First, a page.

I got the fun of sitting on a tiny sub-panel evaluating one of the farkups that became a reason for adding another $500M to the SSC cost and at least a year to the build schedule.  It was stunning how some of the higher ups acted.  Here we were telling them that they were going to need a 'liner' in the tube because otherwise the radiation was going to 'heat' the wall (not exactly, but laymen's terms) and make it impossible to startup the machine, because it would fill with gas and ruin the beam.  And they were like "well, we have to do whatever it takes, the science here is too important".  To materials guys like us scratching out $0.5M here and there and having to suck industry cock and let brilliant postdocs go due to belt-tightening it was pretty nauseating to witness.  When Lederman's "God Particle" book we all laughed at how stupid it came off.  One senior solid state guy went around saying "he's single handedly destroying high energy physics".

*anyone with org behavior experience knows why you don't do this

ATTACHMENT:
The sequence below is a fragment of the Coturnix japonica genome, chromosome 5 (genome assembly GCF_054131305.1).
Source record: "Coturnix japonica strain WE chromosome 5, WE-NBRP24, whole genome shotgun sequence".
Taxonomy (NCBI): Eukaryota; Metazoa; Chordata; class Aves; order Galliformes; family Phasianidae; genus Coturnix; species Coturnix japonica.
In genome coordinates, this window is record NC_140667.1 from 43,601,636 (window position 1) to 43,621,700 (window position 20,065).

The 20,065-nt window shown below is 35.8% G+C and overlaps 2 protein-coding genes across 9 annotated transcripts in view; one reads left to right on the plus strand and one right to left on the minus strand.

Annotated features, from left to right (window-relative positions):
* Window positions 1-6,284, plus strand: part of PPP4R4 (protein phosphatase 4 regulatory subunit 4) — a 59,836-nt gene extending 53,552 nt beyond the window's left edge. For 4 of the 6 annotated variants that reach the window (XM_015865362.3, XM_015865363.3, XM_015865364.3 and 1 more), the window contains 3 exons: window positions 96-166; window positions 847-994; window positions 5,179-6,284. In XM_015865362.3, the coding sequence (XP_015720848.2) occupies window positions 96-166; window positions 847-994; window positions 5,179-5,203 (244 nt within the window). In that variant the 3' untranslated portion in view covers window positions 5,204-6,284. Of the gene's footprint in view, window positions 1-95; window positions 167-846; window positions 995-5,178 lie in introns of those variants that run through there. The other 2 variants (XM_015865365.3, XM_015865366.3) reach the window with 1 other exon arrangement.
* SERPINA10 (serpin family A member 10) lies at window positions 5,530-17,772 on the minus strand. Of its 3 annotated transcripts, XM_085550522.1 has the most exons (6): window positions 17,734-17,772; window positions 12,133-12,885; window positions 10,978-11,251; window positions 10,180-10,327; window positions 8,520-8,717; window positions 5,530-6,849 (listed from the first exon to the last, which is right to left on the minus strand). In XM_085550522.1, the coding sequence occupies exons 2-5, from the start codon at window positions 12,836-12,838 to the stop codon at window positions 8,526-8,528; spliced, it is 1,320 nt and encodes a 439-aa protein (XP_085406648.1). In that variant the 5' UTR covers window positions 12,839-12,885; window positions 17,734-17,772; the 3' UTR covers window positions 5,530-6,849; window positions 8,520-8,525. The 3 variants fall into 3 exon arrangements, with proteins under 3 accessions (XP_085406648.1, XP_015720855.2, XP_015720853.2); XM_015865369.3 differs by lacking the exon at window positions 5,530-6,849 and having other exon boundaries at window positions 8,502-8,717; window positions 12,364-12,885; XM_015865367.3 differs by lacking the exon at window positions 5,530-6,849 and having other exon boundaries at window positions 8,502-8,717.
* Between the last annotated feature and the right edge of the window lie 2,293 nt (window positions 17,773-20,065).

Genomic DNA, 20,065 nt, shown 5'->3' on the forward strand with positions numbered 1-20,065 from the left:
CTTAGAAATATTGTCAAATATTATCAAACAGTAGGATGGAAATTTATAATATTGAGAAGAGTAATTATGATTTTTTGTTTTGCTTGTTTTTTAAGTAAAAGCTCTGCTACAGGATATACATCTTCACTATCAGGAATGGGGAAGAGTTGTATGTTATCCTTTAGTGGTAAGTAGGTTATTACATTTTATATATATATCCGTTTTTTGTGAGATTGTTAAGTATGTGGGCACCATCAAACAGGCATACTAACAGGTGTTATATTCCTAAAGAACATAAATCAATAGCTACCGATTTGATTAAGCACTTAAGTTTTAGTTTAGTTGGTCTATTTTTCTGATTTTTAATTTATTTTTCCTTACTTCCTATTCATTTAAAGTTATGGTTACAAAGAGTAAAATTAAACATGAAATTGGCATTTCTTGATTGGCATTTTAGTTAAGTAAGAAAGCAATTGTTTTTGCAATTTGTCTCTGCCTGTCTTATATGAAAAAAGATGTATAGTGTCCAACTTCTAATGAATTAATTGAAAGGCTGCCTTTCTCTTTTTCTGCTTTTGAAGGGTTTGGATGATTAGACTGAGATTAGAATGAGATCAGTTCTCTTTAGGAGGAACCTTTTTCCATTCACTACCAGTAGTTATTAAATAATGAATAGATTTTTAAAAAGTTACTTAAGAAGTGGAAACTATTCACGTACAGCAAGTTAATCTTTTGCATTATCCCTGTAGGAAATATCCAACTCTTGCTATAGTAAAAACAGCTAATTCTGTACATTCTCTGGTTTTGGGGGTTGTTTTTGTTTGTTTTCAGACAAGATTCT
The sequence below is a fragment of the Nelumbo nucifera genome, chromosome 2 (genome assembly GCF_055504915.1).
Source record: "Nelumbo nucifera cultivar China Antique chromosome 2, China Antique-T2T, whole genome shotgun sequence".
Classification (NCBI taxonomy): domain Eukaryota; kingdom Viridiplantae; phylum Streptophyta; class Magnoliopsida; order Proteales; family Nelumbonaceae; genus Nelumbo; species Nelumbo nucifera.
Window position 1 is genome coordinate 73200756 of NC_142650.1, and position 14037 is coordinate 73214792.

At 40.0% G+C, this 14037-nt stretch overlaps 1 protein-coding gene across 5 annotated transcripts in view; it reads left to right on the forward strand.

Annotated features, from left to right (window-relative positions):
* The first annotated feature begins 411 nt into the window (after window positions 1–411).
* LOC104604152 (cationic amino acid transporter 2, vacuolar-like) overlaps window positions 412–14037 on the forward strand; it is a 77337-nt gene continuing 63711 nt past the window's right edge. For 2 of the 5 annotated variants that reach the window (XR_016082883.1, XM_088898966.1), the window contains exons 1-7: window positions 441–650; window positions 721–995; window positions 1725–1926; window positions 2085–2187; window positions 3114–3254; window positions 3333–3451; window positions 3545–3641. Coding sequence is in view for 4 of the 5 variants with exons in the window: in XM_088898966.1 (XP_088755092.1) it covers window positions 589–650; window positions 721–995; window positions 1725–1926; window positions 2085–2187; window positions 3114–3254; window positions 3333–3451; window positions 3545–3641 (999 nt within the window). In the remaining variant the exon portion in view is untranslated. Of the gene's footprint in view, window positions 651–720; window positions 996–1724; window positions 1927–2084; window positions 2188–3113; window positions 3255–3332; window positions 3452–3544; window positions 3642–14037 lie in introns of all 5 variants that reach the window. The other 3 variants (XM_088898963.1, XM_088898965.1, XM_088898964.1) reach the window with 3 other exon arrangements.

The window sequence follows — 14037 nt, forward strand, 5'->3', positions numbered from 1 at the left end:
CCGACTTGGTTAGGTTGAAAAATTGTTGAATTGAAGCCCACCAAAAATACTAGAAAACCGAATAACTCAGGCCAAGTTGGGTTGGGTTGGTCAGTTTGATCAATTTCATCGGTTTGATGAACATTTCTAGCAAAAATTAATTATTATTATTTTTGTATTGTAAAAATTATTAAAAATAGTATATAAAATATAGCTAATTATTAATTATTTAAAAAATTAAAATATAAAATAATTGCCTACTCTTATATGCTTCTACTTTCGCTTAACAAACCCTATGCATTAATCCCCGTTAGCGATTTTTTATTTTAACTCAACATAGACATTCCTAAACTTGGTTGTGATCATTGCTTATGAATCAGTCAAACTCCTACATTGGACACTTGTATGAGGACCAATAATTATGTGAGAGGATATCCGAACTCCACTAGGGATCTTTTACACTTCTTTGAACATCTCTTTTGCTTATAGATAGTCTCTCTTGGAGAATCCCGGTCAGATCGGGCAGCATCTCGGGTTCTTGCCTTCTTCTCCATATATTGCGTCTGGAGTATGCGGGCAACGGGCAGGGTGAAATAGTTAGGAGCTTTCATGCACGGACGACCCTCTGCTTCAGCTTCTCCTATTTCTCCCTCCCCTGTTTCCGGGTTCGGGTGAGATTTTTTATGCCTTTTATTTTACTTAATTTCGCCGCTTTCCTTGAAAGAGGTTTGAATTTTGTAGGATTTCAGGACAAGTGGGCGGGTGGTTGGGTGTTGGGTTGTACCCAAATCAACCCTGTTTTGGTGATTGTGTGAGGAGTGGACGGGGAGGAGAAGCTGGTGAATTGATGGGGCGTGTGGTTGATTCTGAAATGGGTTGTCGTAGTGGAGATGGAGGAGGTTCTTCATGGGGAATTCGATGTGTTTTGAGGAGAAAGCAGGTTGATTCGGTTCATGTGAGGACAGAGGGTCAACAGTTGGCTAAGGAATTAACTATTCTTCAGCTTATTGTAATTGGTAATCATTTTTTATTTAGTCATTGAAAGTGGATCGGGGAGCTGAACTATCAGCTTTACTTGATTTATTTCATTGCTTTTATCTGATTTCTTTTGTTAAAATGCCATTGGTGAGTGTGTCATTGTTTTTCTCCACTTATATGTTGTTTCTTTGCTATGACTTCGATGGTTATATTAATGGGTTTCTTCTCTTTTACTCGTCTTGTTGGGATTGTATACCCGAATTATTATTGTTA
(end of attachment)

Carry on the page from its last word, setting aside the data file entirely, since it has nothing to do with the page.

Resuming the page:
2013-10-08 10:01:04 PM  

Ambitwistor: zimbomba63: I asked, what was the experiment about, and he said, that they were looking for an intermediate boson.  [...] Only much later, when discussions about the Higgs boson appeared in articles in the popular press, did dawn on me that this is probably what they were looking for.

The Higgs isn't an intermediate boson (force-carrying particle).  They were probably looking for the weak force's W or Z intermediate bosons, which were first searched for in the 1970's, but weren't discovered until the early 1980's (at CERN, not Fermilab).


Well, this is why the dawn is pretty dim for me.
 
2013-10-08 10:26:27 PM  

Prickly Pete: I wanted to reach through the radio and strangle the reporter on NPR this morning who kept calling it "the god particle."  I expect more responsible reporting from NPR.


I had a coworker tell me once, "Did you hear the scientists proved the existence of God?  Yeah, they found the god particle."

Inexplicably his cubicle had an addition a week later.  A first grader science textbook, with a post it note helpfully reading "Start here".